• Accordingly, in the communication system illustrated in FIG. 1, as similar to the case of FIG. 9, the switching device SW1 transfers first the frame FL1 containing the transmission source MAC address MA1 and the destination MAC address MA2 received at the port P1 by the flooding operation from the port (P2, P3 or Pb) except for the port which has received. The switching device SW2 acquires the MA1 based on a bridging frame FLB (FLBN1) transferred from the bridging port Pb, and therefore, the switching device SW2 transfers the frame FL2 containing the transmission source MAC address MA2 and the destination MAC address MA1 received at the port 2, from the port P1 by the unicast operation. At this time, as different from the case of FIG. 9, the SW2 creates a bridging frame FLB (FLBC2) even in a case that the method of transferring the FL2 is the unicast operation with taking the port P1 as the destination port, and transfers it from the Pb toward the SW1.
  • As a result, the switching device SW1 acquires the MAC address MA2 based on the bridging frame FLB (FLBC2) transferred from the bridging port Pb, and therefore, it can transfer the frame FL1 by not the flooding operation but the unicast operation from the port P2. Then, as illustrated in FIG. 2, as similar to the case of the switching device SW2, the SW1 creates the bridging frame FLB (FLBC1) even in the case that the method of transferring the FL1 is the unicast operation with taking the port P2 as the destination port, and transfers it from the Pb toward the SW2. In this case, the address tables MACTBL1 and MACTBL2 are shared (synchronized) each time of the reception of the FL1 by the SW1 and each time of the reception of the FL2 by the SW2, so that the MAC addresses MA1 and MA2 in the respective tables are not deleted by aging. Therefore, in the SW1 and SW2, the flooding operation as illustrated in FIG. 9 does not occur, so that the communication bandwidth can be sufficiently secured.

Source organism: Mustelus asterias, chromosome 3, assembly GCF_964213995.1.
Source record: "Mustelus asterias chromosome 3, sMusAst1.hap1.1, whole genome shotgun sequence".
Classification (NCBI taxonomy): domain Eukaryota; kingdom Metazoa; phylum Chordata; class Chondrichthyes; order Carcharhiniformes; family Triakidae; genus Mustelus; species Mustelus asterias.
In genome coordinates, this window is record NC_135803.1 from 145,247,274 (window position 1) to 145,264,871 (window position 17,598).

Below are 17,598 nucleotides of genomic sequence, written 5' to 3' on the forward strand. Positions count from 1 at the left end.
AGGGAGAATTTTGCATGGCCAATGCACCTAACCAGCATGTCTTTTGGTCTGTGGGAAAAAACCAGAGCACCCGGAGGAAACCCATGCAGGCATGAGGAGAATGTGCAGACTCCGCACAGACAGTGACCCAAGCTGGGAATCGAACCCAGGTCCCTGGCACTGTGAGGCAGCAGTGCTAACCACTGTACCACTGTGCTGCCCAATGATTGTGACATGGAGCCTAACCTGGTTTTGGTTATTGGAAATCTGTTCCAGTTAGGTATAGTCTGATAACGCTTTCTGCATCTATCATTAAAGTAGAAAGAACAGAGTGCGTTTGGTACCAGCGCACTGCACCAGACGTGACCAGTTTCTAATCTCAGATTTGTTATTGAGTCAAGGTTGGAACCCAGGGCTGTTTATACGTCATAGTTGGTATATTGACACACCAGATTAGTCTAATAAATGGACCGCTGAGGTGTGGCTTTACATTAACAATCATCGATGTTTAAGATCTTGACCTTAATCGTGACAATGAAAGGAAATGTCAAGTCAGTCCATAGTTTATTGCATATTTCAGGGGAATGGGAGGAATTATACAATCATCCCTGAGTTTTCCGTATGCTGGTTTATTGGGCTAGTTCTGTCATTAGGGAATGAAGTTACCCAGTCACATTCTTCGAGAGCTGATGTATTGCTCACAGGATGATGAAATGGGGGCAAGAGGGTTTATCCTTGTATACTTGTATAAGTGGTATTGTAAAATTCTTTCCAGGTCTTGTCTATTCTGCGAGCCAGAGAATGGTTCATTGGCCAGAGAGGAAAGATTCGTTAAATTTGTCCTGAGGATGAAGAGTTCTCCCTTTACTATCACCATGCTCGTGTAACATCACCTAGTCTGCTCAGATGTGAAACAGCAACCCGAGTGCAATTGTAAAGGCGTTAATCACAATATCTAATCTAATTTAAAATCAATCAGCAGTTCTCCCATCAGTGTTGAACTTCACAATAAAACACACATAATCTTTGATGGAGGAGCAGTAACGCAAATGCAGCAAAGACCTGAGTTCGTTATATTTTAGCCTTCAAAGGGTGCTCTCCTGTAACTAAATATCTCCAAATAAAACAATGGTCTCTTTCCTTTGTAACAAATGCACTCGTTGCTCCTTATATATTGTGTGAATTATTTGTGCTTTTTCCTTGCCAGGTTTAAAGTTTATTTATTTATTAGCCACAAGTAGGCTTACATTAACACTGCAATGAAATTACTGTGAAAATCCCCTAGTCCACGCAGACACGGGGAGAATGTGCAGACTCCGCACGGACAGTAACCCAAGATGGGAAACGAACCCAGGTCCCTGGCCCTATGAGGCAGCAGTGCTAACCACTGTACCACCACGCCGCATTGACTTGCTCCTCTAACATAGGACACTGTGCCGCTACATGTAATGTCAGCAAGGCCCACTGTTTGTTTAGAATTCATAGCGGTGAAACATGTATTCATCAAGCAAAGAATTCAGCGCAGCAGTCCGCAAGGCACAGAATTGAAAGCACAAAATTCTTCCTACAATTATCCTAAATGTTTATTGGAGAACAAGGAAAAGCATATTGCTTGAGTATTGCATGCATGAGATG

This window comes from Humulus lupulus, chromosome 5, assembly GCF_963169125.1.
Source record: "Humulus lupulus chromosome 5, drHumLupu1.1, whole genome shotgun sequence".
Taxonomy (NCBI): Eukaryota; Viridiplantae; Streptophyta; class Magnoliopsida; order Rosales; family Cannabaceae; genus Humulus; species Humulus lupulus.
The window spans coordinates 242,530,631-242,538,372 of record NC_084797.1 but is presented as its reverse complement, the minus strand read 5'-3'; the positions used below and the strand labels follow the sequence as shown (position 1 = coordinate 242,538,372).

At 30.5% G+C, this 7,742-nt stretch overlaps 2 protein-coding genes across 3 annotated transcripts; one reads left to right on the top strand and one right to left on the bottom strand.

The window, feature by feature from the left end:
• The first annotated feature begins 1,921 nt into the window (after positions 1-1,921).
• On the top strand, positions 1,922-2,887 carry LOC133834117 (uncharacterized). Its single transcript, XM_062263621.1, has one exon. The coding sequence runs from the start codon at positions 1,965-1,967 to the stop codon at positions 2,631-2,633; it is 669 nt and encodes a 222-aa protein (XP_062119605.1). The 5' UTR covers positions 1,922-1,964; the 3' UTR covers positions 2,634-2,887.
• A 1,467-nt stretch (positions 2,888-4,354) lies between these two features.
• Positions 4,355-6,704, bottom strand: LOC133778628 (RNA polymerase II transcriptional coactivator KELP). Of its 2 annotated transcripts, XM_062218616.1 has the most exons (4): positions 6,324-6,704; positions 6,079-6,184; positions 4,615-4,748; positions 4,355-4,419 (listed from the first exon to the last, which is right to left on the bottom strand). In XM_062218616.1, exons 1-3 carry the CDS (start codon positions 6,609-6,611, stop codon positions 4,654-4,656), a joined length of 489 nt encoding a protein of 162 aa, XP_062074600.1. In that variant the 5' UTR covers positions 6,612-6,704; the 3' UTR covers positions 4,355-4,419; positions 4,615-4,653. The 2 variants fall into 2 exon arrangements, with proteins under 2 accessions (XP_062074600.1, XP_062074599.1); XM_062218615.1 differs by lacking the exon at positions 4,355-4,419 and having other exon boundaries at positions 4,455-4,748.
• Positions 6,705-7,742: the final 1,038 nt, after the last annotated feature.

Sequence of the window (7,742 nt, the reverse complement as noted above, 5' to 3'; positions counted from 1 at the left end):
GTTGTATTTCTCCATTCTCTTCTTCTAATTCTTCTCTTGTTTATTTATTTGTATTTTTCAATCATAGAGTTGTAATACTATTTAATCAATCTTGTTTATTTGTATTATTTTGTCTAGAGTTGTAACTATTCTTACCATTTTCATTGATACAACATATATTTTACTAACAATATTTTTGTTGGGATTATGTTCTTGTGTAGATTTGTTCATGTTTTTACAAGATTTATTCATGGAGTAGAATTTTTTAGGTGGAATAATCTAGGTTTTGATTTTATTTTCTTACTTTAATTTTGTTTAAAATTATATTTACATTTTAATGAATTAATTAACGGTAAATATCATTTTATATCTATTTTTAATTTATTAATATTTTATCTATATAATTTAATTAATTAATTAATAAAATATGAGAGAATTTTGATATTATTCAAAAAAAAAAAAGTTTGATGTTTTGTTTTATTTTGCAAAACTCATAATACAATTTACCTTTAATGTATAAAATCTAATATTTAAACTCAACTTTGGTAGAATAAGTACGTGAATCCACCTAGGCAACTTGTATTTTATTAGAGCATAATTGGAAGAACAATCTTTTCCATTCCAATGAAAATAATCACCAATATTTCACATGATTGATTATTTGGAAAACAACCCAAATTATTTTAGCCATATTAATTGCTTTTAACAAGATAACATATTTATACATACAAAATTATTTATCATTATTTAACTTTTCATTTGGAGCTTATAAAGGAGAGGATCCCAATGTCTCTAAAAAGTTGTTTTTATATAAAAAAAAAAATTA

• As seen from the above-described operation examples, the first switching device (for example, SW1) configuring the MLAGSW creates the bridging frame (FLB) regardless of the method of transferring the frame (FL1) received at the first port (P1), either the unicast or the non-unicast operation. In other words, when the first switching device (such as the SW1) receives the frame (FL1) at the first port (P1), the first switching device creates the bridging frame (FLB), and transfers it from the bridging port (Pb).
  • On the other hand, when the second switching device (such as the SW2) configuring the MLAGSW receives the bridging frame (FLB) at the bridging port (Pb), the second switching device updates the address table (MACTBL2) of its own based on the bridging frame (FLB) or others, although the detailed method thereof will be described later. Note that this explanation has described the operational example in the case that the switching device SW1 performs the transferring process by the non-unicast and the unicast operation while the switching device SW2 performs the transferring process by the unicast operation. However, obviously, there is another case that the switching device SW2 performs the transferring process by the non-unicast and the unicast operation while the switching device SW1 performs the transferring process by the unicast operation. That is, the above-described operations of the first switching device can be similarly applied to the second switching device, and the above-described operations of the second switching device can be similarly applied to the first switching device.